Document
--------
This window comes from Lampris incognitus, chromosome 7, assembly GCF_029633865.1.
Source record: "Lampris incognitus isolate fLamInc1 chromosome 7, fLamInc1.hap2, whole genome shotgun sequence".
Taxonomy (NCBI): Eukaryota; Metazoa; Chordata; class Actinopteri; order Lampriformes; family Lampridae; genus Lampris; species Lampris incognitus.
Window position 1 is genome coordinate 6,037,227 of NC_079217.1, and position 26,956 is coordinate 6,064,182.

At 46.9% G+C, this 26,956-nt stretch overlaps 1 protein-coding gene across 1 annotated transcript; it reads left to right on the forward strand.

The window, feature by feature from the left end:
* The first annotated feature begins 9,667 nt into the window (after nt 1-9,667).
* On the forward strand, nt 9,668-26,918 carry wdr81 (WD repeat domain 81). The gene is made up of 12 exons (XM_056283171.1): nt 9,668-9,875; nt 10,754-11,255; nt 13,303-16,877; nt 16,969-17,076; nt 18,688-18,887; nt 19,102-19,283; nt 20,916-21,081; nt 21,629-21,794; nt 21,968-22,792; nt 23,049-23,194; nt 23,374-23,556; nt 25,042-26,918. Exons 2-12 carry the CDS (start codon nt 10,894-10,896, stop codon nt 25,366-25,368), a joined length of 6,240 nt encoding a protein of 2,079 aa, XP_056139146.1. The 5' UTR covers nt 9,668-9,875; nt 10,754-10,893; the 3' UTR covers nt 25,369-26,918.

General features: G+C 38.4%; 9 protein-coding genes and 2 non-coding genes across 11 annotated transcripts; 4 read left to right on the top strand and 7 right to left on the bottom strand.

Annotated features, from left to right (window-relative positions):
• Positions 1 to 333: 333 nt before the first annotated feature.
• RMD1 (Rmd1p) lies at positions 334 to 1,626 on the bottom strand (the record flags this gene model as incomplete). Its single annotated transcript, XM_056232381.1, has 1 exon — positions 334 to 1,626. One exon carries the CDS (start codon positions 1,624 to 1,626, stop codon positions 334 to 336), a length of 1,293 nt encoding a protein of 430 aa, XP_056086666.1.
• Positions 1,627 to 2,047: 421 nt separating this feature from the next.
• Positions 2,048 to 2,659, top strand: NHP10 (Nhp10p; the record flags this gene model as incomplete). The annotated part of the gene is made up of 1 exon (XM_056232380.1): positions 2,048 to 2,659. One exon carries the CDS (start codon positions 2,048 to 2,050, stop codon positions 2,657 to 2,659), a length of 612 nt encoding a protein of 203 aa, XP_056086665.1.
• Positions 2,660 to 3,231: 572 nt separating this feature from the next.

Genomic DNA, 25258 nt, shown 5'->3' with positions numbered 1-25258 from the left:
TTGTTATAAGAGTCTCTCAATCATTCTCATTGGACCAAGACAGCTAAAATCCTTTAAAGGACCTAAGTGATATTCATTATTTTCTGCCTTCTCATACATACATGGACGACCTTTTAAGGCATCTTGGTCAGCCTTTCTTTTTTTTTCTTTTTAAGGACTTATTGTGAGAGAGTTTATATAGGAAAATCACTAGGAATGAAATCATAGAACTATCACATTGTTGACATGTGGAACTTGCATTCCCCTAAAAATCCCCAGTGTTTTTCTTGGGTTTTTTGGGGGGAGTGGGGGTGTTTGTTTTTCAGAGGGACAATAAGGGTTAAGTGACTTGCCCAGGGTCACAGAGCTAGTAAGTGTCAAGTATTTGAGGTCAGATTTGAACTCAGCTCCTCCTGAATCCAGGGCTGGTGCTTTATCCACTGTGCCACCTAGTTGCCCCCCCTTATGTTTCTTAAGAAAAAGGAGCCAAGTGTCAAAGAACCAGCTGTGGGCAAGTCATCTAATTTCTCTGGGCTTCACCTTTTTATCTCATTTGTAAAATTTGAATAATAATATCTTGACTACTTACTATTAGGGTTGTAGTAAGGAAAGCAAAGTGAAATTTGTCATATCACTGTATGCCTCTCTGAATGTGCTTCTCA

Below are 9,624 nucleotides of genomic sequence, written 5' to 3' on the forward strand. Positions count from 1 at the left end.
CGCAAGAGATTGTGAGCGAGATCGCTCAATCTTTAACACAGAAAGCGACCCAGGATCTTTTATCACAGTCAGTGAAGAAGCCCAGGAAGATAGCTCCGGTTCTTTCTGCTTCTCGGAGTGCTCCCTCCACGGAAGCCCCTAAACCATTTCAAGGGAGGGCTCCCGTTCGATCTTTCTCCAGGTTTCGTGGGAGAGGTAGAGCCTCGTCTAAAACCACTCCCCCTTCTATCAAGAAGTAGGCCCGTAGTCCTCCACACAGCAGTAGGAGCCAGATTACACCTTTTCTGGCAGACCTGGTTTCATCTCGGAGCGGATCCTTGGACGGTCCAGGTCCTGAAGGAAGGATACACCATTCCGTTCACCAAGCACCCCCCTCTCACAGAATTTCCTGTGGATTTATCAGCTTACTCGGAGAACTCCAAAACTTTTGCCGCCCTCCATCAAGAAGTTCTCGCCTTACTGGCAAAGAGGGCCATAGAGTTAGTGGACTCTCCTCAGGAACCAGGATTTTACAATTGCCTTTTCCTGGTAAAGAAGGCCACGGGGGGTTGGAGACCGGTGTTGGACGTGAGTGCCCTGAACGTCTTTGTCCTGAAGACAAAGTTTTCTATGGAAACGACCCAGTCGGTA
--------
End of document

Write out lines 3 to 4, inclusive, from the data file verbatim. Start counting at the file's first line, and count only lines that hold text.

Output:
Taxonomy (NCBI): Eukaryota; Metazoa; Chordata; class Actinopteri; order Lampriformes; family Lampridae; genus Lampris; species Lampris incognitus.
Window position 1 is genome coordinate 6,037,227 of NC_079217.1, and position 26,956 is coordinate 6,064,182.